McKinley Morganfield (April 4, 1913 – April 30, 1983) better known as Muddy Waters, was an American blues musician who is often cited as the “father of modern Chicago blues.
Muddy grew up in the Mississippi Delta during the early years of the 20th Century and learned how to play and perform through the likes of early blues masters such as Son House and Robert Johnson. Muddy developed his sound throughout the late 1930′s through the 1950′s and came up with masterpiece blues tracks that spurred entire new genres of music, not the least of which is Rock & Roll. How can we forget that some of the largest figures in music have credited Muddy with laying the template for their sound. Chuck Berry was mentored by him in the early years of Chess Records. The Rolling Stones even named their band after one of Water’s most prominent tracks “Rollin’ Stone”.
In the early 1950s, Muddy Waters and his band, with Little Walter Jacobs on harmonica, Jimmy Rogers on guitar, Elgin Evans on drums and Otis Spann on piano. They recorded several blues classics, some with the bassist and songwriter Willie Dixon. These songs included “Hoochie Coochie Man”, “I Just Want to Make Love to You” and “I’m Ready”. In 1958, he travelled to England, laying the foundations of the resurgence of interest in the blues there.
Muddy Waters’ influence was tremendous, not just on blues and rhythm and blues but on rock and roll, hard rock, folk music, jazz, and country music. His use of amplification is often cited as the link between Delta blues and rock and roll.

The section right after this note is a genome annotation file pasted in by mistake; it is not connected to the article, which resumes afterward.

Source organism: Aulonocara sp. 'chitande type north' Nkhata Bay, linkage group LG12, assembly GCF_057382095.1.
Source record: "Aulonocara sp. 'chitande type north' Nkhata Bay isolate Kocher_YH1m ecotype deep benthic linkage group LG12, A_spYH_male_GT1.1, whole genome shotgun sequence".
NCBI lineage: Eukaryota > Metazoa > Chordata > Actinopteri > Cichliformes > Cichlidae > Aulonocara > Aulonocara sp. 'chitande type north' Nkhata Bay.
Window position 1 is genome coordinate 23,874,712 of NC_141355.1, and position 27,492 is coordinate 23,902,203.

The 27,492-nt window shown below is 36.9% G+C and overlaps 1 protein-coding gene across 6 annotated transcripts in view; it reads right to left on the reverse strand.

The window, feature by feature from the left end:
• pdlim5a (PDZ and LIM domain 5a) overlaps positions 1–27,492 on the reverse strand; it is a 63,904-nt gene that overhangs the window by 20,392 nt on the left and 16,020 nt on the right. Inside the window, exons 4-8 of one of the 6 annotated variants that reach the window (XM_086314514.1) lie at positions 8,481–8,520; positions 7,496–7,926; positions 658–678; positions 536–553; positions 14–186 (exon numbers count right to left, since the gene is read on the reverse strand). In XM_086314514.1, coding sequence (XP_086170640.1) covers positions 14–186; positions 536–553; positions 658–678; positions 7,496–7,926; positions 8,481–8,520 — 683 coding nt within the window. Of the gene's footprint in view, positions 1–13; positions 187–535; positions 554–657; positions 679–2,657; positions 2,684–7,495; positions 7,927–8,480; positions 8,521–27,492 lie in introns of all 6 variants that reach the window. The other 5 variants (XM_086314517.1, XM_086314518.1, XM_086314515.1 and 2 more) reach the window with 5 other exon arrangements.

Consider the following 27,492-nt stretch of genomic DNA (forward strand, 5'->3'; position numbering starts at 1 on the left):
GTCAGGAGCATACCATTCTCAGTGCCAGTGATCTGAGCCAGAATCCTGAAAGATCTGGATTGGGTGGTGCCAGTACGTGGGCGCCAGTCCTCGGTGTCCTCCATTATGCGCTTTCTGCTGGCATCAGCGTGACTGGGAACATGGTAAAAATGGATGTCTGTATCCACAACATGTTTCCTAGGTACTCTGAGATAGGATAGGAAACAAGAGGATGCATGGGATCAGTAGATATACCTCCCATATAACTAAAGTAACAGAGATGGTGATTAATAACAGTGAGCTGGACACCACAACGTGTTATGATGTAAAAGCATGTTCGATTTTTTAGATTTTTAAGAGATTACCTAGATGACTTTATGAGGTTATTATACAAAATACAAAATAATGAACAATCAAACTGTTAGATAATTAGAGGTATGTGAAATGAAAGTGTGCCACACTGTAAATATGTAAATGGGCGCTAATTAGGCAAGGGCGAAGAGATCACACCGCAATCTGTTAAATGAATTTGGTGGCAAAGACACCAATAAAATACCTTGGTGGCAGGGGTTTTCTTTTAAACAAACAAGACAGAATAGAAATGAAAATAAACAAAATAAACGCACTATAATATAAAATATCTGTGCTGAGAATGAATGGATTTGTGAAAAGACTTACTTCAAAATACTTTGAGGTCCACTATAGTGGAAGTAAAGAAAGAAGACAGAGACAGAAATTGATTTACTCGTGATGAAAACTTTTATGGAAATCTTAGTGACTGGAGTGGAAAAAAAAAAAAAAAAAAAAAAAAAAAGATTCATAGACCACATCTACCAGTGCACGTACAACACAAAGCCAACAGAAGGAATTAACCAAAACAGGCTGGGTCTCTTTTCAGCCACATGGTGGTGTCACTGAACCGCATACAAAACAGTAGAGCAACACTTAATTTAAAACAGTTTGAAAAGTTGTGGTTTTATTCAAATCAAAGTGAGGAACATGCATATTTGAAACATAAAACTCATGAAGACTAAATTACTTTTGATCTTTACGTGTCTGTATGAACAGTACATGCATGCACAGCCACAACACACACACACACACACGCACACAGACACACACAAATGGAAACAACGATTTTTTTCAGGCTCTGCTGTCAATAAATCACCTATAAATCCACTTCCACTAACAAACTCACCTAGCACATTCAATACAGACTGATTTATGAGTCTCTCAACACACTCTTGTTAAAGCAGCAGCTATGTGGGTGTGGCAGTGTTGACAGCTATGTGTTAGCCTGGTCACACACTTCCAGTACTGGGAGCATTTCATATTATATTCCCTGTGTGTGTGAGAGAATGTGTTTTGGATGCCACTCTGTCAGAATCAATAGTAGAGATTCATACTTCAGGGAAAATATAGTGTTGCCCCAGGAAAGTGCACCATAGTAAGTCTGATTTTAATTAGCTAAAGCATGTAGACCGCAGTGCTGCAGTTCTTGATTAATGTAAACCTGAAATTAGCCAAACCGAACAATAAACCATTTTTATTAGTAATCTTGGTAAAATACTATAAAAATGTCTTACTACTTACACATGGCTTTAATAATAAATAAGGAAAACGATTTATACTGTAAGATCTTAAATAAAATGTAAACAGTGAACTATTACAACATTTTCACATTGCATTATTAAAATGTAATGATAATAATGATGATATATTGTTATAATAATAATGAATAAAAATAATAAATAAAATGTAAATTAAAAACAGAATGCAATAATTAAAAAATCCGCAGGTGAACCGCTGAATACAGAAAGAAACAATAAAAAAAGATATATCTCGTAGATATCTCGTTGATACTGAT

Other notable Songs of Muddy’s include “Mannish Boy”, “Honey Bee”, “I Want to Be Loved”, “I Can’t Be Satisfied”, “I’m Ready”, “Champagne & Reefer”.
In 1972, he won his first Grammy Award, for Best Ethnic or Traditional Recording for They Call Me Muddy Waters, a 1971 album of old, but previously unreleased recordings.
He won another Grammy for his last LP on Chess Records: The Muddy Waters Woodstock Album, recorded in 1975 with his new guitarist Bob Margolin, Pinetop Perkins, Paul Butterfield, and Levon Helm and Garth Hudson of the Band
In 1982, declining health dramatically stopped his performance schedule. His last public performance took place when he sat in with Eric Clapton’s band at a concert in Florida in the summer of 1982
Muddy Waters died in his sleep at his home in Westmont, Illinois, on April 30, 1983. Throngs of blues musicians and fans attended his funeral at Restvale Cemetery in Alsip, Illinois, to pay tribute to one of the true originals of the art form.
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